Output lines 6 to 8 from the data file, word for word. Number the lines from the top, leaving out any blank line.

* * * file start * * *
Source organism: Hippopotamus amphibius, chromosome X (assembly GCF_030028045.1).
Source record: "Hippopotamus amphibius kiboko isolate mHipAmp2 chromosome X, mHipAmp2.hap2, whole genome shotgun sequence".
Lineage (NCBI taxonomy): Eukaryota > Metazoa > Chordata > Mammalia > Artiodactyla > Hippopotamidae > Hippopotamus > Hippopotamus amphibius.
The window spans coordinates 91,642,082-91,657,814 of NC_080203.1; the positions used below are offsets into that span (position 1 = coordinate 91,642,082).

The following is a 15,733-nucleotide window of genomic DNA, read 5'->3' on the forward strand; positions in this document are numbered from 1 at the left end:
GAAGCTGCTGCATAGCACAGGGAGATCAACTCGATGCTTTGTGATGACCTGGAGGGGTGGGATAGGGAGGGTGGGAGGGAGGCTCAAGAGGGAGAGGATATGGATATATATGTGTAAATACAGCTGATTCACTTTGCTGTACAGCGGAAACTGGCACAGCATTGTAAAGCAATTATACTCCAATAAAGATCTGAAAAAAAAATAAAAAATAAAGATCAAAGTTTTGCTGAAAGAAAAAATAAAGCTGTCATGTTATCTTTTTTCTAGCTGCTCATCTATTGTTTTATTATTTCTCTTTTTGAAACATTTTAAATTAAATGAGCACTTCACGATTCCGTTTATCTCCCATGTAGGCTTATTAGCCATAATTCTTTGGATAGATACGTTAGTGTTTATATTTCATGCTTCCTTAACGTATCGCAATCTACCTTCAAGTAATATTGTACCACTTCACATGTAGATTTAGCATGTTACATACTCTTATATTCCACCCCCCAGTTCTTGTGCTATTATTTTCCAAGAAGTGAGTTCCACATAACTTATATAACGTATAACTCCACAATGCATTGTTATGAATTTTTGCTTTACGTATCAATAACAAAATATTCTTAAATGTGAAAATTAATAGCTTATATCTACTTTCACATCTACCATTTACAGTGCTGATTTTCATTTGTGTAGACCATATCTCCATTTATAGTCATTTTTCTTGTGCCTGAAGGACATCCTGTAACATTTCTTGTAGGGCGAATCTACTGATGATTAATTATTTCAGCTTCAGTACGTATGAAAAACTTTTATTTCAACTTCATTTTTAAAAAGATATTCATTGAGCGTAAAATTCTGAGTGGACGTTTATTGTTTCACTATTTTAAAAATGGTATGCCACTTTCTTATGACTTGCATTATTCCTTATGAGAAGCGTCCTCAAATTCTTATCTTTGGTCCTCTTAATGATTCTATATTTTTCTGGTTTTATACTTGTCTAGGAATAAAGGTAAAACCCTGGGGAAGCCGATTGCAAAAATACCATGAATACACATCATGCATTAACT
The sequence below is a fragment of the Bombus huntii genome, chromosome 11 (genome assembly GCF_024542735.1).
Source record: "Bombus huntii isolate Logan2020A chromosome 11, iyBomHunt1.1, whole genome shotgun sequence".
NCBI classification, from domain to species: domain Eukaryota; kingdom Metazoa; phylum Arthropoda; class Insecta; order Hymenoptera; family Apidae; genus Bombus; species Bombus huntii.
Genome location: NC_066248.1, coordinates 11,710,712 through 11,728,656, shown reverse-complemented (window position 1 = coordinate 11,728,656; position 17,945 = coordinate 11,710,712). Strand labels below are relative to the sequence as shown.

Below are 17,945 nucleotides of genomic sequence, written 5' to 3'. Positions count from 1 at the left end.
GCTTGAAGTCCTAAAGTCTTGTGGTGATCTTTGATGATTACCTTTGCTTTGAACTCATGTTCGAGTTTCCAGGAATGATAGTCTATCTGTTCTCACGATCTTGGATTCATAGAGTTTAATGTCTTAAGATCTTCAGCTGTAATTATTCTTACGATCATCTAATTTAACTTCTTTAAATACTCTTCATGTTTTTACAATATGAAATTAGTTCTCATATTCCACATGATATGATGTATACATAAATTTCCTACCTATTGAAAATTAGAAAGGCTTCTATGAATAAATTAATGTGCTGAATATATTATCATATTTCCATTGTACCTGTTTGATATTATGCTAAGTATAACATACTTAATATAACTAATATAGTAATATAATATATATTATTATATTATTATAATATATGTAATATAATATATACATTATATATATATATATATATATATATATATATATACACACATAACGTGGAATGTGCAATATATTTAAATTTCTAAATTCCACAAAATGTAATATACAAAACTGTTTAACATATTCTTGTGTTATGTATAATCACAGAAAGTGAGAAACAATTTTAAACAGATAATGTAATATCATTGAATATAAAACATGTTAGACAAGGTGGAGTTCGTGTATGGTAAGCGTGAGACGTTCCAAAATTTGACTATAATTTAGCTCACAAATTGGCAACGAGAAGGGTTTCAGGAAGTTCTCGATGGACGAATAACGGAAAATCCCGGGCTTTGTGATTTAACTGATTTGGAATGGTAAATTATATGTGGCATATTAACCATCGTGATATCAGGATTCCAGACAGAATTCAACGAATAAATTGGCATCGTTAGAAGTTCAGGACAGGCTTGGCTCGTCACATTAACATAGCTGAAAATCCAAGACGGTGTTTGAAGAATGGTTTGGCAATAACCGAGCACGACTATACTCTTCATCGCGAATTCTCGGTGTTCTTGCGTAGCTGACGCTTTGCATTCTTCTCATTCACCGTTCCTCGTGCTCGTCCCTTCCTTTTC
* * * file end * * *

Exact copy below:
GAAGCTGCTGCATAGCACAGGGAGATCAACTCGATGCTTTGTGATGACCTGGAGGGGTGGGATAGGGAGGGTGGGAGGGAGGCTCAAGAGGGAGAGGATATGGATATATATGTGTAAATACAGCTGATTCACTTTGCTGTACAGCGGAAACTGGCACAGCATTGTAAAGCAATTATACTCCAATAAAGATCTGAAAAAAAAATAAAAAATAAAGATCAAAGTTTTGCTGAAAGAAAAAATAAAGCTGTCATGTTATCTTTTTTCTAGCTGCTCATCTATTGTTTTATTATTTCTCTTTTTGAAACATTTTAAATTAAATGAGCACTTCACGATTCCGTTTATCTCCCATGTAGGCTTATTAGCCATAATTCTTTGGATAGATACGTTAGTGTTTATATTTCATGCTTCCTTAACGTATCGCAATCTACCTTCAAGTAATATTGTACCACTTCACATGTAGATTTAGCATGTTACATACTCTTATATTCCACCCCCCAGTTCTTGTGCTATTATTTTCCAAGAAGTGAGTTCCACATAACTTATATAACGTATAACTCCACAATGCATTGTTATGAATTTTTGCTTTACGTATCAATAACAAAATATTCTTAAATGTGAAAATTAATAGCTTATATCTACTTTCACATCTACCATTTACAGTGCTGATTTTCATTTGTGTAGACCATATCTCCATTTATAGTCATTTTTCTTGTGCCTGAAGGACATCCTGTAACATTTCTTGTAGGGCGAATCTACTGATGATTAATTATTTCAGCTTCAGTACGTATGAAAAACTTTTATTTCAACTTCATTTTTAAAAAGATATTCATTGAGCGTAAAATTCTGAGTGGACGTTTATTGTTTCACTATTTTAAAAATGGTATGCCACTTTCTTATGACTTGCATTATTCCTTATGAGAAGCGTCCTCAAATTCTTATCTTTGGTCCTCTTAATGATTCTATATTTTTCTGGTTTTATACTTGTCTAGGAATAAAGGTAAAACCCTGGGGAAGCCGATTGCAAAAATACCATGAATACACATCATGCATTAACT
The sequence below is a fragment of the Bombus huntii genome, chromosome 11 (genome assembly GCF_024542735.1).
Source record: "Bombus huntii isolate Logan2020A chromosome 11, iyBomHunt1.1, whole genome shotgun sequence".